Theories Discussion > Avalanche

Don’t think so...

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Lyndasez:
Had they experienced an avalanche the skis and poles would’ve been disturbed and a vast amount of snow would make an appearance...however an extreme gust of wind could’ve blown a large quantity of snow onto the tent causing them to believe an avalanche was imminent...but I think they would’ve regrouped quick enough.

CalzagheChick:
Well from what I understand, Yuri Yudin himself believed that this had to be the answer. I'm sure he spent his entire life eaten up by the events... I imagine he followed every shred of anything that could help him to understand.

I'm rather surprised there's not more input on the theory of avalanche.  dunno1

Armide:
I don’t think Yuri Y. had a definite answer, I just know that he said that the fight theory was “bullshit”. IIRC he actually believed some parts of the millitary involvement theory later in life. I’m also surprised more people don’t mention an avalanche— it actually feels like it’s one of the more plausible theories. Tell anyone on the outside about the incident and their reaction is usually something along the lines of “oh, they were caught in an avalanche”.

CalzagheChick:
That kind of exactly how I feel. Most people on the outside that haven't devoted nearly the time we have collectively (those of us that are active in the forum anyway) will say one of two things: avalanche or paradoxical undressing. In my time on random message boards before I really became active here, the bigger one is paradoxical undressing. BUT the one sentiment the ties those two things together are that many just don't feel that this is some  huge mystery at all. The rationale being: if you take nine young adults and put them up against high-endurance, treacherous, and unpredictable conditions in Siberia at the middle of Winter then you can safely expect that the obvious bad things are likely to happen on a dangerous mission--hypothermia being at the top of any danger list, blizzard/snowfall/avalanche conditions following closely behind.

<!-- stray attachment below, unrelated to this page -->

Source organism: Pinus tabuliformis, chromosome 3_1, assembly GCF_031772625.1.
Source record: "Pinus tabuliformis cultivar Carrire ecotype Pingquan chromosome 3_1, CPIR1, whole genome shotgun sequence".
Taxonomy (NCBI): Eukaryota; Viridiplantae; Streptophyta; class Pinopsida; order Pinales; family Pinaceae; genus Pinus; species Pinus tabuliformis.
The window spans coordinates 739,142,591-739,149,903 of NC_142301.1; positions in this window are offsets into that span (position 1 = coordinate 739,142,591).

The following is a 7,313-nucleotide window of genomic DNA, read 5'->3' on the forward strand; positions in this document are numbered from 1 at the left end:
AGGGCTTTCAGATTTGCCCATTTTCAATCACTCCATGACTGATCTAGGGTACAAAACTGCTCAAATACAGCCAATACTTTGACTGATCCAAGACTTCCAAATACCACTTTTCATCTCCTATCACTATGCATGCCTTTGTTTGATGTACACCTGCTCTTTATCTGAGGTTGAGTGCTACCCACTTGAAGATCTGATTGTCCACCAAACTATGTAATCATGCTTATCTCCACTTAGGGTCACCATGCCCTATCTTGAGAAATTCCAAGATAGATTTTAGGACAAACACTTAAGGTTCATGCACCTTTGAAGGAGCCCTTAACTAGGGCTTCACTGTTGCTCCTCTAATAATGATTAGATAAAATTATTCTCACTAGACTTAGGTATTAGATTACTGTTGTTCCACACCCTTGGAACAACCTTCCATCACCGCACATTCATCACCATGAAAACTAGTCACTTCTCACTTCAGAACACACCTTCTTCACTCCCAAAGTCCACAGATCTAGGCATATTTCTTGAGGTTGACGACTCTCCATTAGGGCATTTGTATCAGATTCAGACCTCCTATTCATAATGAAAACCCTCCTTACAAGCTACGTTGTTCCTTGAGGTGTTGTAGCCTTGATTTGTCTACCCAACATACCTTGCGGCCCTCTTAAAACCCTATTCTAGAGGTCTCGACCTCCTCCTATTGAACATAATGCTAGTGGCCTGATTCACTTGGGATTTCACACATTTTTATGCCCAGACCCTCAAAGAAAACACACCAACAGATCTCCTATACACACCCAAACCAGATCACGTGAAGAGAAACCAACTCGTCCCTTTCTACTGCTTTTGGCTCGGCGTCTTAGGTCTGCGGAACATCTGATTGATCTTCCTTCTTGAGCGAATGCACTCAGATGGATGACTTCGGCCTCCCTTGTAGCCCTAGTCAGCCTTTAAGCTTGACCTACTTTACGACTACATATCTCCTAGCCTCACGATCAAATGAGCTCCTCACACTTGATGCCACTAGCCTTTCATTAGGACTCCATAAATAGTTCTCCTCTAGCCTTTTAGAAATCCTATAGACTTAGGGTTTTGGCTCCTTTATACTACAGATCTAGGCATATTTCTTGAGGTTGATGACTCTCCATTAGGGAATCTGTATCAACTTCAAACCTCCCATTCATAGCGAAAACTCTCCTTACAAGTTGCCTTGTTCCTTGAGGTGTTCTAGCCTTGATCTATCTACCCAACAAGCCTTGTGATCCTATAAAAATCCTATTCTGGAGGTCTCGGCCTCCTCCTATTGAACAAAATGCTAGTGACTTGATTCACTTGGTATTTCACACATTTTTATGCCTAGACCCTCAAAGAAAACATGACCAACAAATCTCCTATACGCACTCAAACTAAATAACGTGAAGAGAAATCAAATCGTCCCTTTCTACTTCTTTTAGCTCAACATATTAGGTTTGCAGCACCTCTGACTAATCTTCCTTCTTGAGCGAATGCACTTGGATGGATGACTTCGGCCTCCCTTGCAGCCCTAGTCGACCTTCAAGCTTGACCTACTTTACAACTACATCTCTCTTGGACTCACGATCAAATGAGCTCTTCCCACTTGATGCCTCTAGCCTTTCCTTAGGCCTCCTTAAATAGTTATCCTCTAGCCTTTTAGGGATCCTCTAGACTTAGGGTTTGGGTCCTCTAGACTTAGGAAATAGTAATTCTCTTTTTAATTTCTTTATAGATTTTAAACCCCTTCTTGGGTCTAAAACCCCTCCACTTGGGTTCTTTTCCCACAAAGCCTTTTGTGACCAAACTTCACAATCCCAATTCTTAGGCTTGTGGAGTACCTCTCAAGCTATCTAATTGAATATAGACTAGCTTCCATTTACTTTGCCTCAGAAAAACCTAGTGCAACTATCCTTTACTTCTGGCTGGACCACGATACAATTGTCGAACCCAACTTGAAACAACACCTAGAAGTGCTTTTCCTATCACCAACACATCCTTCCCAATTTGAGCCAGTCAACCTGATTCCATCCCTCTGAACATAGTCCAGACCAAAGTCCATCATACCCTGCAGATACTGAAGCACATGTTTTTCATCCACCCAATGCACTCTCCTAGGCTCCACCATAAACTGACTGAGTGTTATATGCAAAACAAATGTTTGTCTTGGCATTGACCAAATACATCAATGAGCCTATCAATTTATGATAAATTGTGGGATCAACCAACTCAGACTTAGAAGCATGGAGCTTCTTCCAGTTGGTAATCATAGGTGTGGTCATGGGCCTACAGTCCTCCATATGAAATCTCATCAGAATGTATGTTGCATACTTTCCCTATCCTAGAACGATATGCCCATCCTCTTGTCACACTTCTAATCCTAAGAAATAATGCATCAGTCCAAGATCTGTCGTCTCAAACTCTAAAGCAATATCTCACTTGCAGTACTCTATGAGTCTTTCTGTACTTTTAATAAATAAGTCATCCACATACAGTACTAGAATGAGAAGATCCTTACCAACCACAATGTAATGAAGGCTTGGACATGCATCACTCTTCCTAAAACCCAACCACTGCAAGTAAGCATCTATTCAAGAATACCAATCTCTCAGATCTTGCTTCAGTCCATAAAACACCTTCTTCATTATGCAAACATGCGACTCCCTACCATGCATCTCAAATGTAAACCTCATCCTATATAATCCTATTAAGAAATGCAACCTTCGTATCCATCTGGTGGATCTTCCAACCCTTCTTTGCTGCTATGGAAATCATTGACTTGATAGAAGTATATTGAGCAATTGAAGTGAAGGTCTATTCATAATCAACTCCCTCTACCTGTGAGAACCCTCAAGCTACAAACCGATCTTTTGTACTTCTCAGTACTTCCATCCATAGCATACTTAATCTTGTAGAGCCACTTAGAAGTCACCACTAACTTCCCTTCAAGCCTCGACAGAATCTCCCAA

And I can't argue that those aren't rational thoughts either. They are. Why complicate something that's not complicated? Is that what we've done ultimately? Have we blown the evidence way out of proportion when the simplest and most obvious answers are in fact THE answers?

Marchesk:

--- Quote from: CalzagheChick on April 30, 2018, 03:44:37 AM ---And I can't argue that those aren't rational thoughts either. They are. Why complicate something that's not complicated? Is that what we've done ultimately? Have we blown the evidence way out of proportion when the simplest and most obvious answers are in fact THE answers?

--- End quote ---

The problem is that the evidence doesn't seem to fit. If they were fleeing an avalanche, why go downhill? It would have taken them some time in those conditions to get to the tree-line. Why wouldn't they reconsider returning to the tent when the avalanche didn't occur?

If they were buried by an avalanche first, then why didn't they dig their shoes and clothing out? The tent wasn't totally buried or swept down the mountain, so it could only have been a smaller one. I don't understand abandoning their only means of survival if it was a smaller avalanche. And if several of them had been seriously hurt, it makes even less sense to walk a mile to the trees.

As for paradoxical undressing, why would that have caused them to leave the tent? There were 9 warm bodies inside a 3 layered tent with a stove, sleeping bags and plenty of clothing. I'm not sure how they could have gotten so cold as to paradoxically cut their way out and flee the area. Before that ever happened, wouldn't you put clothes back on, get in your sleeping bag or fire up the stove once you started feeling cold?

Anyway, most of the people who have been to the mountain in winter, including recent authors, have concluded that there couldn't have been an avalanche in that terrain, and my understanding is there never has been a recorded avalanche on that mountain. It's such an obvious explanation, yet the initial investigator never even considered it as a possibility. Seems like it was ruled out right after finding that the tent only had atmospheric snow on it. Instead, it was high wind, then Mansi, then lights in the sky, and then the unknown compelling force.

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